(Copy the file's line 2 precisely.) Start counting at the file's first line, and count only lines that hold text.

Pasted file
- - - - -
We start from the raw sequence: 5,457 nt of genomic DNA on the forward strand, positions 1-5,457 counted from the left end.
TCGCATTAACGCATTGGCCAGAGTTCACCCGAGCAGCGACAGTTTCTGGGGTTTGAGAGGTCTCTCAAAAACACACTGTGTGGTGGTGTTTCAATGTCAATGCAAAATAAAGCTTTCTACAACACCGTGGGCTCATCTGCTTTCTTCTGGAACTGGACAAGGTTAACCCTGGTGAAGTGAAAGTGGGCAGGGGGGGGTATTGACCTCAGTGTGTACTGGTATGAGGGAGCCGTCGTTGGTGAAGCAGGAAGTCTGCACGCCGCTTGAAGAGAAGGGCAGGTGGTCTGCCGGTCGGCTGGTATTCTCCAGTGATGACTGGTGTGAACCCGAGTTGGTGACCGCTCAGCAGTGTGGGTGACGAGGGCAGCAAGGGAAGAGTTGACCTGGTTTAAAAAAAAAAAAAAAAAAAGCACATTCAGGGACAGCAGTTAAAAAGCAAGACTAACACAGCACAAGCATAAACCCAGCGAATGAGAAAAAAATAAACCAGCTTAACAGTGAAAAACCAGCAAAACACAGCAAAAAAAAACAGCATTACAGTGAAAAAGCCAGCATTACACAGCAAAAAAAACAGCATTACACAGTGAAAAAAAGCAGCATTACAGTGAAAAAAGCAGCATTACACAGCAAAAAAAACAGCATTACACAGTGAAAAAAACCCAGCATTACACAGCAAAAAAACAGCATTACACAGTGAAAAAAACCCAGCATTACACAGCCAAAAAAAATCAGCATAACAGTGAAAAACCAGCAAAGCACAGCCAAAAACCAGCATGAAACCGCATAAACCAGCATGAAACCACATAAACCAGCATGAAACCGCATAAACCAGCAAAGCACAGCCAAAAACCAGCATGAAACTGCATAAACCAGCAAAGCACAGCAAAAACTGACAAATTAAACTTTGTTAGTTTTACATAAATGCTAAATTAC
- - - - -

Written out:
TCGCATTAACGCATTGGCCAGAGTTCACCCGAGCAGCGACAGTTTCTGGGGTTTGAGAGGTCTCTCAAAAACACACTGTGTGGTGGTGTTTCAATGTCAATGCAAAATAAAGCTTTCTACAACACCGTGGGCTCATCTGCTTTCTTCTGGAACTGGACAAGGTTAACCCTGGTGAAGTGAAAGTGGGCAGGGGGGGGTATTGACCTCAGTGTGTACTGGTATGAGGGAGCCGTCGTTGGTGAAGCAGGAAGTCTGCACGCCGCTTGAAGAGAAGGGCAGGTGGTCTGCCGGTCGGCTGGTATTCTCCAGTGATGACTGGTGTGAACCCGAGTTGGTGACCGCTCAGCAGTGTGGGTGACGAGGGCAGCAAGGGAAGAGTTGACCTGGTTTAAAAAAAAAAAAAAAAAAAGCACATTCAGGGACAGCAGTTAAAAAGCAAGACTAACACAGCACAAGCATAAACCCAGCGAATGAGAAAAAAATAAACCAGCTTAACAGTGAAAAACCAGCAAAACACAGCAAAAAAAAACAGCATTACAGTGAAAAAGCCAGCATTACACAGCAAAAAAAACAGCATTACACAGTGAAAAAAAGCAGCATTACAGTGAAAAAAGCAGCATTACACAGCAAAAAAAACAGCATTACACAGTGAAAAAAACCCAGCATTACACAGCAAAAAAACAGCATTACACAGTGAAAAAAACCCAGCATTACACAGCCAAAAAAAATCAGCATAACAGTGAAAAACCAGCAAAGCACAGCCAAAAACCAGCATGAAACCGCATAAACCAGCATGAAACCACATAAACCAGCATGAAACCGCATAAACCAGCAAAGCACAGCCAAAAACCAGCATGAAACTGCATAAACCAGCAAAGCACAGCAAAAACTGACAAATTAAACTTTGTTAGTTTTACATAAATGCTAAATTAC